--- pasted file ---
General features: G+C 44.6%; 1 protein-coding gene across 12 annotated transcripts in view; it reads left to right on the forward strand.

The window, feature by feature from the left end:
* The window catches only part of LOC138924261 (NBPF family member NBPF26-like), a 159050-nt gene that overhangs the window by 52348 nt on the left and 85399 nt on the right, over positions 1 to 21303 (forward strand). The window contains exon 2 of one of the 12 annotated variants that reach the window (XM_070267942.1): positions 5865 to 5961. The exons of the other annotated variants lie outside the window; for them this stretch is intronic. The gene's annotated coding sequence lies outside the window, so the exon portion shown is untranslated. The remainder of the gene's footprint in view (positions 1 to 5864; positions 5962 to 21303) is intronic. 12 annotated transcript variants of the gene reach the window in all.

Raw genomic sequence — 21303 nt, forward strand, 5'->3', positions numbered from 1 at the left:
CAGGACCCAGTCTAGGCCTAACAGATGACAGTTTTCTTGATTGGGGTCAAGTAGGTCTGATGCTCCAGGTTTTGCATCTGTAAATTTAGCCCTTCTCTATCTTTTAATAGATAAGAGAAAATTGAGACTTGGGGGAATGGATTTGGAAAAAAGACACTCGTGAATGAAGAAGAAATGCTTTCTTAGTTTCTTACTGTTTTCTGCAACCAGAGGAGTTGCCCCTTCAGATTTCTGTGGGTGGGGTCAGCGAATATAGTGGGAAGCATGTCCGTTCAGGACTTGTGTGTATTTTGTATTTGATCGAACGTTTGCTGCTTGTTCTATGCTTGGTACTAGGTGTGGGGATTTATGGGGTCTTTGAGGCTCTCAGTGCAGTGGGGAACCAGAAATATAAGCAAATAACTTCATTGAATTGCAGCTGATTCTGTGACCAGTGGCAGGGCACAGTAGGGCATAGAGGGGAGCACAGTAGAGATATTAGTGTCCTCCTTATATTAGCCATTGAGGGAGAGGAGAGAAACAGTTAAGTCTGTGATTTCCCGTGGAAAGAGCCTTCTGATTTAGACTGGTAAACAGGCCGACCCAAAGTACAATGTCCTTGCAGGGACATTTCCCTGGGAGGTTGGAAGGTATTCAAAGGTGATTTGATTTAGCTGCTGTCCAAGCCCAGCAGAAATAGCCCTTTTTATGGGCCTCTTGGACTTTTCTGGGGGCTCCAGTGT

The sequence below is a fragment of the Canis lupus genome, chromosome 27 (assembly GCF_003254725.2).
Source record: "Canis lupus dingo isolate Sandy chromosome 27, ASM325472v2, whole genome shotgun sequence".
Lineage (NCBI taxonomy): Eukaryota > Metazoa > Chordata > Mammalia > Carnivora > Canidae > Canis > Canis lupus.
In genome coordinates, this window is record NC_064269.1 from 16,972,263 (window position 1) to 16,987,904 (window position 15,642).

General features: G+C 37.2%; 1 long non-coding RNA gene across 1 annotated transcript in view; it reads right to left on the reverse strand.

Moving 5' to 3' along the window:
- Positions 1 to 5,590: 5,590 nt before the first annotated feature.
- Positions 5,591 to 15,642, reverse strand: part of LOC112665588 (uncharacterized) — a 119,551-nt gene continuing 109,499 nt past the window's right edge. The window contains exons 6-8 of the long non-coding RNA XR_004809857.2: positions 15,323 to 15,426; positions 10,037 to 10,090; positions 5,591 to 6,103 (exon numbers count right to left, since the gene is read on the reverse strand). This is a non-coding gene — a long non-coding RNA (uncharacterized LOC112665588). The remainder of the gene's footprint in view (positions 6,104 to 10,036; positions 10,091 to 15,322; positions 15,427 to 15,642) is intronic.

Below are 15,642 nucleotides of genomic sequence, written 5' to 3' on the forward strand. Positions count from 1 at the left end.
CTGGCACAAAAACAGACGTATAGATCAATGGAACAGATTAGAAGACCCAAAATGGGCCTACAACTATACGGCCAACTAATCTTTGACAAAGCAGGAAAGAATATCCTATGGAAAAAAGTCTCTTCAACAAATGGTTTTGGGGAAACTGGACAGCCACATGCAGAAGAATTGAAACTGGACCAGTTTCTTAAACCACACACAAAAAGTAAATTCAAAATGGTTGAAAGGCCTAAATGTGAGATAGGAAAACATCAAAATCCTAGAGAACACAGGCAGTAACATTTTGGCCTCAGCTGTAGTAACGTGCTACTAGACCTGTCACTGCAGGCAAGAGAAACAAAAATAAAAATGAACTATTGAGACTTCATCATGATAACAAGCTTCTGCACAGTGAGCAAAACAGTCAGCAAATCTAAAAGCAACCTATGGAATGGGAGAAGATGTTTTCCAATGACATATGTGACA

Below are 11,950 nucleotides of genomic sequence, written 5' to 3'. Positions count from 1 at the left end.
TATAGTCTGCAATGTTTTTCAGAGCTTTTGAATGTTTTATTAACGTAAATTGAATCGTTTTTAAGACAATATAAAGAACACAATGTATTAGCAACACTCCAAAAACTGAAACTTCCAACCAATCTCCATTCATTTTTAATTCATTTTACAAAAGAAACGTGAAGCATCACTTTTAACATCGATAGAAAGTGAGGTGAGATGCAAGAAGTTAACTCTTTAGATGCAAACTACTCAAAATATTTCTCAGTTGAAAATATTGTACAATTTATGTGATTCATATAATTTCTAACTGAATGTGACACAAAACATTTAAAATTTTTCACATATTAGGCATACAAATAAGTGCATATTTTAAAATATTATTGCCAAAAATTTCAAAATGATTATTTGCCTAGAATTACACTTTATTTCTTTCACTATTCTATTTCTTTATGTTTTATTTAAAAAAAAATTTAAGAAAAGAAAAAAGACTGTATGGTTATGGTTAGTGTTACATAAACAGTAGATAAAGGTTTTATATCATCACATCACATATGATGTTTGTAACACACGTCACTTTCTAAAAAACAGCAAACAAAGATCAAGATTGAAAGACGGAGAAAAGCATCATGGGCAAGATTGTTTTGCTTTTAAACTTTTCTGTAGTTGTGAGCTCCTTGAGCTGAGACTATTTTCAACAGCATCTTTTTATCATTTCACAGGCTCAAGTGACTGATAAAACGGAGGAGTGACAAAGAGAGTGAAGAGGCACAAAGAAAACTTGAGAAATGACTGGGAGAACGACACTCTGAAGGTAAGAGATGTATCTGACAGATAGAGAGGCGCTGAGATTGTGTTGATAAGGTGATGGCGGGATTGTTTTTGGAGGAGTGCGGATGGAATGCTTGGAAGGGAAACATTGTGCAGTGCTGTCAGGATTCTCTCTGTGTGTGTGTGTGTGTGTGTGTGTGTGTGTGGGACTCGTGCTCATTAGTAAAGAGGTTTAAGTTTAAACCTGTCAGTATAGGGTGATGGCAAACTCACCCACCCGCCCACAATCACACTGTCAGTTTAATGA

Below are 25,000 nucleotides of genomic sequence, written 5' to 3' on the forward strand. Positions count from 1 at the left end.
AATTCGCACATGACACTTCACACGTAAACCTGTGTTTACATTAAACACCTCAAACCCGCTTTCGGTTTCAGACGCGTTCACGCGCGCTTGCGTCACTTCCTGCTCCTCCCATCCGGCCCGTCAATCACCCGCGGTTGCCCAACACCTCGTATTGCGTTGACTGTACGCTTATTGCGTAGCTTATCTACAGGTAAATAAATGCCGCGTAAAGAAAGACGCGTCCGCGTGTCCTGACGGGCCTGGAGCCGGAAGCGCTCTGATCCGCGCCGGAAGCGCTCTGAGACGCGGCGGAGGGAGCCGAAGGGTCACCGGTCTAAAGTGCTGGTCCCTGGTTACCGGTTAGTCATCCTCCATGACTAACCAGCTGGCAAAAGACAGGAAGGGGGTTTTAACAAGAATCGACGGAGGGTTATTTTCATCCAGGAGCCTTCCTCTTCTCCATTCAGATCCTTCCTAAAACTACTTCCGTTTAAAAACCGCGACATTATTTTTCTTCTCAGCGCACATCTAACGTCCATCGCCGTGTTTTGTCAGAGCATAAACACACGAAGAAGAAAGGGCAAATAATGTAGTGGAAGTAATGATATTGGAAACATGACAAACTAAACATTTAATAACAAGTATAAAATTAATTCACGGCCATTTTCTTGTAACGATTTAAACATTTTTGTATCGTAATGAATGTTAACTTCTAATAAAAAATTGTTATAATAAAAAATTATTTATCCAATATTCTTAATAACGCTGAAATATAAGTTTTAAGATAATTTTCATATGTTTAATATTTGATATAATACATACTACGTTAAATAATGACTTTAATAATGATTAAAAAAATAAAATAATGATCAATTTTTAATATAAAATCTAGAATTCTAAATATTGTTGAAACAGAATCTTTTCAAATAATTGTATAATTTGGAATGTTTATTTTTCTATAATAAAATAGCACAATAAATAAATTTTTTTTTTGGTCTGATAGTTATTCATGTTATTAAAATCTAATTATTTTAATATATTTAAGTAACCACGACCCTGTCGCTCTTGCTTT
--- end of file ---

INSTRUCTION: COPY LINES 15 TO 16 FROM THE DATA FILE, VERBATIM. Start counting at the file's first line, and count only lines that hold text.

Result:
CTGGCACAAAAACAGACGTATAGATCAATGGAACAGATTAGAAGACCCAAAATGGGCCTACAACTATACGGCCAACTAATCTTTGACAAAGCAGGAAAGAATATCCTATGGAAAAAAGTCTCTTCAACAAATGGTTTTGGGGAAACTGGACAGCCACATGCAGAAGAATTGAAACTGGACCAGTTTCTTAAACCACACACAAAAAGTAAATTCAAAATGGTTGAAAGGCCTAAATGTGAGATAGGAAAACATCAAAATCCTAGAGAACACAGGCAGTAACATTTTGGCCTCAGCTGTAGTAACGTGCTACTAGACCTGTCACTGCAGGCAAGAGAAACAAAAATAAAAATGAACTATTGAGACTTCATCATGATAACAAGCTTCTGCACAGTGAGCAAAACAGTCAGCAAATCTAAAAGCAACCTATGGAATGGGAGAAGATGTTTTCCAATGACATATGTGACA

Below are 11,950 nucleotides of genomic sequence, written 5' to 3'. Positions count from 1 at the left end.